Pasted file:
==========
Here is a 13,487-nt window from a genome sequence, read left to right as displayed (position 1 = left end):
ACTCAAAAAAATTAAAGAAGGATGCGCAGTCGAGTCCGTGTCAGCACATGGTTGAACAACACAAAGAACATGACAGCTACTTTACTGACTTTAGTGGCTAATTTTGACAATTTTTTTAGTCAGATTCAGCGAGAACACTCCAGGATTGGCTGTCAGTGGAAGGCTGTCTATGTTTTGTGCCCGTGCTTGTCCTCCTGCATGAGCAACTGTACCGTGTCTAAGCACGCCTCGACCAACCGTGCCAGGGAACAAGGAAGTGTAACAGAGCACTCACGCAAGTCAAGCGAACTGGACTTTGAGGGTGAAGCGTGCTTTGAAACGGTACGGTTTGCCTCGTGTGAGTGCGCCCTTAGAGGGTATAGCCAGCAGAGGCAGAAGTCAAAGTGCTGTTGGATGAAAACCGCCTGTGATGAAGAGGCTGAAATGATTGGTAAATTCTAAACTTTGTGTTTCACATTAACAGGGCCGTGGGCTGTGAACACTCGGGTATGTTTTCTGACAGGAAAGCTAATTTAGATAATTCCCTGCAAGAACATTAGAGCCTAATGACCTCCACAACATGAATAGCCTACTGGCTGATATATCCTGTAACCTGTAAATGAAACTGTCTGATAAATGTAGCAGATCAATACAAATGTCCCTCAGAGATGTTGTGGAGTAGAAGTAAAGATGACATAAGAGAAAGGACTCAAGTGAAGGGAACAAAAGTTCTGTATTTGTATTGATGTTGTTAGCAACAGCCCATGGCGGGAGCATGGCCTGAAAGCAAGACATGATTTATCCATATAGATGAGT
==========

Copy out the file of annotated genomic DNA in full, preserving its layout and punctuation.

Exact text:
Here is a 13,487-nt window from a genome sequence, read left to right as displayed (position 1 = left end):
ACTCAAAAAAATTAAAGAAGGATGCGCAGTCGAGTCCGTGTCAGCACATGGTTGAACAACACAAAGAACATGACAGCTACTTTACTGACTTTAGTGGCTAATTTTGACAATTTTTTTAGTCAGATTCAGCGAGAACACTCCAGGATTGGCTGTCAGTGGAAGGCTGTCTATGTTTTGTGCCCGTGCTTGTCCTCCTGCATGAGCAACTGTACCGTGTCTAAGCACGCCTCGACCAACCGTGCCAGGGAACAAGGAAGTGTAACAGAGCACTCACGCAAGTCAAGCGAACTGGACTTTGAGGGTGAAGCGTGCTTTGAAACGGTACGGTTTGCCTCGTGTGAGTGCGCCCTTAGAGGGTATAGCCAGCAGAGGCAGAAGTCAAAGTGCTGTTGGATGAAAACCGCCTGTGATGAAGAGGCTGAAATGATTGGTAAATTCTAAACTTTGTGTTTCACATTAACAGGGCCGTGGGCTGTGAACACTCGGGTATGTTTTCTGACAGGAAAGCTAATTTAGATAATTCCCTGCAAGAACATTAGAGCCTAATGACCTCCACAACATGAATAGCCTACTGGCTGATATATCCTGTAACCTGTAAATGAAACTGTCTGATAAATGTAGCAGATCAATACAAATGTCCCTCAGAGATGTTGTGGAGTAGAAGTAAAGATGACATAAGAGAAAGGACTCAAGTGAAGGGAACAAAAGTTCTGTATTTGTATTGATGTTGTTAGCAACAGCCCATGGCGGGAGCATGGCCTGAAAGCAAGACATGATTTATCCATATAGATGAGT